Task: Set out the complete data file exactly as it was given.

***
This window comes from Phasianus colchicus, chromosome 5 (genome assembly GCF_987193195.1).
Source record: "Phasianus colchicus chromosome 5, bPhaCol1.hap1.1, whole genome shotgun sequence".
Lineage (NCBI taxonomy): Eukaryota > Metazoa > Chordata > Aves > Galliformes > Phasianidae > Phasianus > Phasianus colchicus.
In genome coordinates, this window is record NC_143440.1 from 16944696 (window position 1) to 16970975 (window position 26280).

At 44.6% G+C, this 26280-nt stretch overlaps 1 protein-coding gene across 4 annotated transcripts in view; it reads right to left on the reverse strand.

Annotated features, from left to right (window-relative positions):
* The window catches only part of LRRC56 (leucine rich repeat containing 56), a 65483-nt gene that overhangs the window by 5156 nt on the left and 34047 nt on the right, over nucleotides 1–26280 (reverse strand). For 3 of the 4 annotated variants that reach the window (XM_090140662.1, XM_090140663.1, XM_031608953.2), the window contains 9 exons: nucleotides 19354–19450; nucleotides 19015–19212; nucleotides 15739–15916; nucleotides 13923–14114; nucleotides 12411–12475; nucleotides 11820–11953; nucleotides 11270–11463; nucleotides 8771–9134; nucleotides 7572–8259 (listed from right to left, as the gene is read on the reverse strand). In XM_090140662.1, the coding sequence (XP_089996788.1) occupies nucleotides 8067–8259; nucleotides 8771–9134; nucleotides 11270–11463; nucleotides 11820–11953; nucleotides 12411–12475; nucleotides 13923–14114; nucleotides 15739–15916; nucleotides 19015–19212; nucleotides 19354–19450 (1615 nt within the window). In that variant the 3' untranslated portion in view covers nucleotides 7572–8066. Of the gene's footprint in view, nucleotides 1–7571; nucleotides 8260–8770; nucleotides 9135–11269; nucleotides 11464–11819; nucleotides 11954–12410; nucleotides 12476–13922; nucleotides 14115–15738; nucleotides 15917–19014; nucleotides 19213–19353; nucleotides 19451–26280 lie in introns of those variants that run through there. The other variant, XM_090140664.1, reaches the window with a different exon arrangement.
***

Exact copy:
This window comes from Phasianus colchicus, chromosome 5 (genome assembly GCF_987193195.1).
Source record: "Phasianus colchicus chromosome 5, bPhaCol1.hap1.1, whole genome shotgun sequence".
Lineage (NCBI taxonomy): Eukaryota > Metazoa > Chordata > Aves > Galliformes > Phasianidae > Phasianus > Phasianus colchicus.
In genome coordinates, this window is record NC_143440.1 from 16944696 (window position 1) to 16970975 (window position 26280).

At 44.6% G+C, this 26280-nt stretch overlaps 1 protein-coding gene across 4 annotated transcripts in view; it reads right to left on the reverse strand.

Annotated features, from left to right (window-relative positions):
* The window catches only part of LRRC56 (leucine rich repeat containing 56), a 65483-nt gene that overhangs the window by 5156 nt on the left and 34047 nt on the right, over nucleotides 1–26280 (reverse strand). For 3 of the 4 annotated variants that reach the window (XM_090140662.1, XM_090140663.1, XM_031608953.2), the window contains 9 exons: nucleotides 19354–19450; nucleotides 19015–19212; nucleotides 15739–15916; nucleotides 13923–14114; nucleotides 12411–12475; nucleotides 11820–11953; nucleotides 11270–11463; nucleotides 8771–9134; nucleotides 7572–8259 (listed from right to left, as the gene is read on the reverse strand). In XM_090140662.1, the coding sequence (XP_089996788.1) occupies nucleotides 8067–8259; nucleotides 8771–9134; nucleotides 11270–11463; nucleotides 11820–11953; nucleotides 12411–12475; nucleotides 13923–14114; nucleotides 15739–15916; nucleotides 19015–19212; nucleotides 19354–19450 (1615 nt within the window). In that variant the 3' untranslated portion in view covers nucleotides 7572–8066. Of the gene's footprint in view, nucleotides 1–7571; nucleotides 8260–8770; nucleotides 9135–11269; nucleotides 11464–11819; nucleotides 11954–12410; nucleotides 12476–13922; nucleotides 14115–15738; nucleotides 15917–19014; nucleotides 19213–19353; nucleotides 19451–26280 lie in introns of those variants that run through there. The other variant, XM_090140664.1, reaches the window with a different exon arrangement.